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Daily Briefing

Deep buzz for the content-deprived

Every weekday, while you get showered and dressed, we pluck these dewy- fresh, breaking stories from the info-clogged byways of the datasphere. Pour yourself a cup of coffee and stoke up on everything you need to know, or at least enough to fake it.

UN Council Condemns Use of Force by Syria
Al Jazeera | UN Council Condemns Use of Force by Syria | August 4, 2011

UN Security Council envoys have issued a statement condemning human rights violations and use of force against civilians by the Syrian government, amid a tank attack on Hama, a city of 800,000 residents...

Mubarak Spectacle Captivates the Middle East
Rick Gladstone | Mubarak Spectacle Captivates the Middle East | August 4, 2011

Hosni Mubarak’s televised trial transformed Egypt and much of the Middle East into a vast living room on Wednesday, with millions of viewers, from the shops of Amman and Jerusalem to the hovels of impoverished Yemen, mesmerized by the live broadcasts of a once-unthinkable spectacle beamed from a Cairo court...

Getting Bin Laden: What Happened That Night in Abbottabad
Nicholas Schmidle, The New Yorker | Getting Bin Laden: What Happened That Night in Abbottabad | August 1, 2011

Shortly after eleven o'clock on the night of May 1st, two MH-60 Black Hawk helicopters lifted off from Jalalabad Air Field, in eastern Afghanistan, and embarked on a covert mission into Pakistan to kill Osama bin Laden....

Media Blackout in China After Wreck
Sharon LaFraniere, The New York Times | Media Blackout in China After Wreck | August 1, 2011

After days of growing public fury over last month’s high-speed train crash and the government’s reaction, Chinese authorities have enacted a virtual news blackout on the disaster except for positive stories or information officially released by the government...

Rapic, Cheap HIV Test Finds Success...
Christian Torres, The Washington Post | Rapid, Cheap HIV Test Finds Success... | August 1, 2011

The first field trial for a “lab on a chip” accurately detected both HIV and syphilis among a Rwandan population, researchers reported Sunday...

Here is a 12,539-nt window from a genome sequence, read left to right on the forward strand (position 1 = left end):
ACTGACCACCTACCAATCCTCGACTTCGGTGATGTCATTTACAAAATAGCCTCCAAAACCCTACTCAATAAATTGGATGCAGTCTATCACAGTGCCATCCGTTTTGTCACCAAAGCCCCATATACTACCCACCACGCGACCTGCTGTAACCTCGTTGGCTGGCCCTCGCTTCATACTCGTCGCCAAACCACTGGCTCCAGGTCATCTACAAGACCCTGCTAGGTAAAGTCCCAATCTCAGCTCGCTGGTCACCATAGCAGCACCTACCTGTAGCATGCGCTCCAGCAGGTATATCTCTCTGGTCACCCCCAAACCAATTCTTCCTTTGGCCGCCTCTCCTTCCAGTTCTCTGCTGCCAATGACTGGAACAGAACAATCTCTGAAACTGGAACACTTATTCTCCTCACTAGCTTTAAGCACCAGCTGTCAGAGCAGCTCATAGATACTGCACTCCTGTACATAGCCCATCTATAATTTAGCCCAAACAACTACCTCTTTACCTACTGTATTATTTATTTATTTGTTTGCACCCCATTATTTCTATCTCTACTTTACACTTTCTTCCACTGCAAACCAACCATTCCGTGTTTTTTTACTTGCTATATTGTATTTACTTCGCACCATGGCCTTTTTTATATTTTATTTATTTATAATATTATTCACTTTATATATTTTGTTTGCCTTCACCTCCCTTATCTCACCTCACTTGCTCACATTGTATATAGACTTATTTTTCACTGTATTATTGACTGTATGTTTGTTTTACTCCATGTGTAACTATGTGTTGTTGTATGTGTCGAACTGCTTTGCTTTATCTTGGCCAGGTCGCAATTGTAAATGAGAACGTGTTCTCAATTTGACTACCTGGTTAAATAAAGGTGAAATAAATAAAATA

Obama and Leaders Reach Debt Deal
Carl Hulse and Helene Cooper, The New York Times | Obama and Leaders Reach Debt Deal | August 1, 2011

President Obama and Congressional leaders of both parties said late Sunday that they had agreed to a framework for a budget deal that would cut trillions of dollars in federal spending over the next decade and clear the way for an increase in the government’s borrowing limit...

The Boehner Trap
Michael Tomasky | The Boehner Trap | July 29, 2011

Don’t worry about the House’s failure to vote on John Boehner’s debt plan Thursday night. That’s Boehner’s problem, not the country’s. True, I suppose we should devote a moment to reflecting on how terrible it’s gotten when a speaker with a lifetime rating from the American Conservative Union of 94 can’t pass a bill in his own party because he and it are “too left wing.”...

Unraveling Mexico's Sinaloa Drug Cartel
Richard Marosi, The Los Angeles Times | Unraveling Mexico's Sinaloa Drug Cartel | July 29, 2011

Never lose track of the load.

It was drilled into everybody who worked for Carlos “Charlie” Cuevas. His drivers, lookouts, stash house operators, dispatchers -- they all knew. When a shipment was on the move, a pair of eyes had to move with it.

Cuevas had just sent a crew of seven men to the border crossing at Calexico, Calif. The load they were tracking was cocaine, concealed in a custom-made compartment inside a blue 2003 Honda Accord...

Japanese, In Shortage, Willingly Ration Watts
Norimitsu Onishi, The New York Times | Japanese, in Shortage, Willingly Ration Watts | July 29, 2011

With Japan suffering from electricity shortages this summer, Michio Kuniyuki has stepped up his conservation patrols of Rikkyo University. As he has done these past six summers, Mr. Kuniyuki spends his days making sure the lights and air-conditioning have not been left on in empty classrooms. Whenever he finds students in a classroom, he turns off the air-conditioning and inquires about the lights...

Why Writers Belong Behind Bars
Tony Perrottet, The New York Times Book Review | Why Writers Belong Behind Bars | July 27, 2011

While researching the Marquis de Sade several years ago, I came across an intriguing biographical tidbit: that crazed French libertine, whose string of luridly violent works gave rise to the term “sadism,” actually began his literary career as a travel writer. In 1775, Sade embarked on a yearlong grand tour of Italy, and wrote an enormous (and enormously tedious) manuscript about the journey entitled “Voyage d’Italie.” The rambling opus, filled with ruminations on Florentine museums and Neapolitan customs, was never completed. Sade’s attention wandered to more carnal pleasures, and in 1777, he was arrested for a long list of unsavory imbroglios, including one that historians call the Little Girls Episode. Sade was thrown into the prison of Vincennes, and would spend most of his remaining life incarcerated. “Voyage d’Italie” soon joined a range of half-finished manuscripts from his youth, scraps of verse and staid dramatic pieces, none of which Sade ever had the discipline to bring to fruition.

From a strictly literary point of view, prison was the best thing that ever happened to the marquis. It was only behind bars that Sade was able to knuckle down and compose the imaginative works upon which his enduring, if peculiar, reputation lies...